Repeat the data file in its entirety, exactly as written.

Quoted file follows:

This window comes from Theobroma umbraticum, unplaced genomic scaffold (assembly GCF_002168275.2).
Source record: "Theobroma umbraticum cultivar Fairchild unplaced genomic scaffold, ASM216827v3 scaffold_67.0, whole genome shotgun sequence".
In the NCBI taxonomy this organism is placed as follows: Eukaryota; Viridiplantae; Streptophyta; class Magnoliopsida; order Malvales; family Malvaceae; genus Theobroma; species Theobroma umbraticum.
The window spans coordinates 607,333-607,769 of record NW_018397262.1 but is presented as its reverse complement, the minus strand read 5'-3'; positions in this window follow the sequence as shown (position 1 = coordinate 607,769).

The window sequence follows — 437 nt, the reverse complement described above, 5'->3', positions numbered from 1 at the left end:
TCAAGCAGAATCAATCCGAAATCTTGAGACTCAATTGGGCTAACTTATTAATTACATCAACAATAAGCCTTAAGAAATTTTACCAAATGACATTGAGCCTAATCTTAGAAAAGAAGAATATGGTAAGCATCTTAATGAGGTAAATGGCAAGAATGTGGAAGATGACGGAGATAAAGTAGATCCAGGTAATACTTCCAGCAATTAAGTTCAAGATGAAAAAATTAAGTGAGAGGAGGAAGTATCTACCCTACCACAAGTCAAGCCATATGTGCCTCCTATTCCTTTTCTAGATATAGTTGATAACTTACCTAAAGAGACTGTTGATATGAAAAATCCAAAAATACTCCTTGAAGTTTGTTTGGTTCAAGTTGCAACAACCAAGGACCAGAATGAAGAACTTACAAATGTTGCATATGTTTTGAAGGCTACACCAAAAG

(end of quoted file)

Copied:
This window comes from Theobroma umbraticum, unplaced genomic scaffold (assembly GCF_002168275.2).
Source record: "Theobroma umbraticum cultivar Fairchild unplaced genomic scaffold, ASM216827v3 scaffold_67.0, whole genome shotgun sequence".
In the NCBI taxonomy this organism is placed as follows: Eukaryota; Viridiplantae; Streptophyta; class Magnoliopsida; order Malvales; family Malvaceae; genus Theobroma; species Theobroma umbraticum.
The window spans coordinates 607,333-607,769 of record NW_018397262.1 but is presented as its reverse complement, the minus strand read 5'-3'; positions in this window follow the sequence as shown (position 1 = coordinate 607,769).

The window sequence follows — 437 nt, the reverse complement described above, 5'->3', positions numbered from 1 at the left end:
TCAAGCAGAATCAATCCGAAATCTTGAGACTCAATTGGGCTAACTTATTAATTACATCAACAATAAGCCTTAAGAAATTTTACCAAATGACATTGAGCCTAATCTTAGAAAAGAAGAATATGGTAAGCATCTTAATGAGGTAAATGGCAAGAATGTGGAAGATGACGGAGATAAAGTAGATCCAGGTAATACTTCCAGCAATTAAGTTCAAGATGAAAAAATTAAGTGAGAGGAGGAAGTATCTACCCTACCACAAGTCAAGCCATATGTGCCTCCTATTCCTTTTCTAGATATAGTTGATAACTTACCTAAAGAGACTGTTGATATGAAAAATCCAAAAATACTCCTTGAAGTTTGTTTGGTTCAAGTTGCAACAACCAAGGACCAGAATGAAGAACTTACAAATGTTGCATATGTTTTGAAGGCTACACCAAAAG